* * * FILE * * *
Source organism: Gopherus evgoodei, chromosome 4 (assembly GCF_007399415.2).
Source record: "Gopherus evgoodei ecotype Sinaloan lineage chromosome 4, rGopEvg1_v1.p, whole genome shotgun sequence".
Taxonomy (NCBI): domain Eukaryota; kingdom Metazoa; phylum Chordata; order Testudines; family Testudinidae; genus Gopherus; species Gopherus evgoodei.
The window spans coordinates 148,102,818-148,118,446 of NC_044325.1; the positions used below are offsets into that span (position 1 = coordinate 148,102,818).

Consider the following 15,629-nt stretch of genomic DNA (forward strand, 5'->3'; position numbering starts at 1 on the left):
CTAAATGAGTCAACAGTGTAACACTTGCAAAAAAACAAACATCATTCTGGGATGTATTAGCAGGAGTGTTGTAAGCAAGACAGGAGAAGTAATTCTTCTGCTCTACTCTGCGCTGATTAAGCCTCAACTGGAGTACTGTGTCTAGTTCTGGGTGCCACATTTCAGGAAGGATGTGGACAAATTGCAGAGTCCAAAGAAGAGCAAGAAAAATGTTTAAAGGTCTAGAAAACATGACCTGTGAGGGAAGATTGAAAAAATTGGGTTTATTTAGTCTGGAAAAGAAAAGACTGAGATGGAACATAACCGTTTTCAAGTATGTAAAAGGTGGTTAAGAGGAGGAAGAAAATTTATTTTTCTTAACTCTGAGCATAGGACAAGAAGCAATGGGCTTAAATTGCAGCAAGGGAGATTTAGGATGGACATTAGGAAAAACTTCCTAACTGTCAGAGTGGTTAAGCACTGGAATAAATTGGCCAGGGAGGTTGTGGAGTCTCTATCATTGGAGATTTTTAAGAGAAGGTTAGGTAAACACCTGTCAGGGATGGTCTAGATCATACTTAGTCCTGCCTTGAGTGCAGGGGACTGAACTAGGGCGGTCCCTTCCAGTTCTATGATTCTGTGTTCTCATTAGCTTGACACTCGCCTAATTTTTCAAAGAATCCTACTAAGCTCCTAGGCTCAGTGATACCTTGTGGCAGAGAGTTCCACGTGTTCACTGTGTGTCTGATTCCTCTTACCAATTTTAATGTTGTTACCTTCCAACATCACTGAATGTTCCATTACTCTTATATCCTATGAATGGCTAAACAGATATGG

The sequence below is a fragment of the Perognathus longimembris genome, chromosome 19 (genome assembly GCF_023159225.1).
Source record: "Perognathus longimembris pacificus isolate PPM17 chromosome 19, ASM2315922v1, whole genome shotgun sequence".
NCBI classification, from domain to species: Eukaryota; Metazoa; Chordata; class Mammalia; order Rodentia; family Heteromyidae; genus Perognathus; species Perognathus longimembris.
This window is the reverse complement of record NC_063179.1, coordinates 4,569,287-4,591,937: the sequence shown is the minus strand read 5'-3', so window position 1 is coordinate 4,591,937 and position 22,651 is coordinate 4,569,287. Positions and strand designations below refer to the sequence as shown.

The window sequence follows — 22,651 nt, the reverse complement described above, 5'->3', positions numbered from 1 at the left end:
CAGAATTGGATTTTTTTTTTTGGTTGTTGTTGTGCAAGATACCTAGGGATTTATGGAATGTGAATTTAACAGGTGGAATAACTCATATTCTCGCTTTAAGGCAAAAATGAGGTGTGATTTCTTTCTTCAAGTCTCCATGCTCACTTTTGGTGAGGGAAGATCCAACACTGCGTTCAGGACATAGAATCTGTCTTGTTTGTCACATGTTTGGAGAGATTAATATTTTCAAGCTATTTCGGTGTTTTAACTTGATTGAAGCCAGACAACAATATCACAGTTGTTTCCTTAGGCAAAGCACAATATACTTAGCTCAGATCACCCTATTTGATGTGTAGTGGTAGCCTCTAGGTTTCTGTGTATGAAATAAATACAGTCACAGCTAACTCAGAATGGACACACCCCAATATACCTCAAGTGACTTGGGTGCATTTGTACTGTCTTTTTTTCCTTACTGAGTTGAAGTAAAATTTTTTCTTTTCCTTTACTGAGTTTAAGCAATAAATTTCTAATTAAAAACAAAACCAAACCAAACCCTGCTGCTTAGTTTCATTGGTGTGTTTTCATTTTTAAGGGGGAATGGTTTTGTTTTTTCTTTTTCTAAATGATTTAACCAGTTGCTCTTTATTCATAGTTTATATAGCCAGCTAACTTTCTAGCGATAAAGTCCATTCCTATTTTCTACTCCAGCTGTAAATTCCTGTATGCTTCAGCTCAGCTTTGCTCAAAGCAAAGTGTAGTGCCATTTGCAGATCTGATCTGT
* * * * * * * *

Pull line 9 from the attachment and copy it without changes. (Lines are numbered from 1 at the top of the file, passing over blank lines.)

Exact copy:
NCBI classification, from domain to species: Eukaryota; Metazoa; Chordata; class Mammalia; order Rodentia; family Heteromyidae; genus Perognathus; species Perognathus longimembris.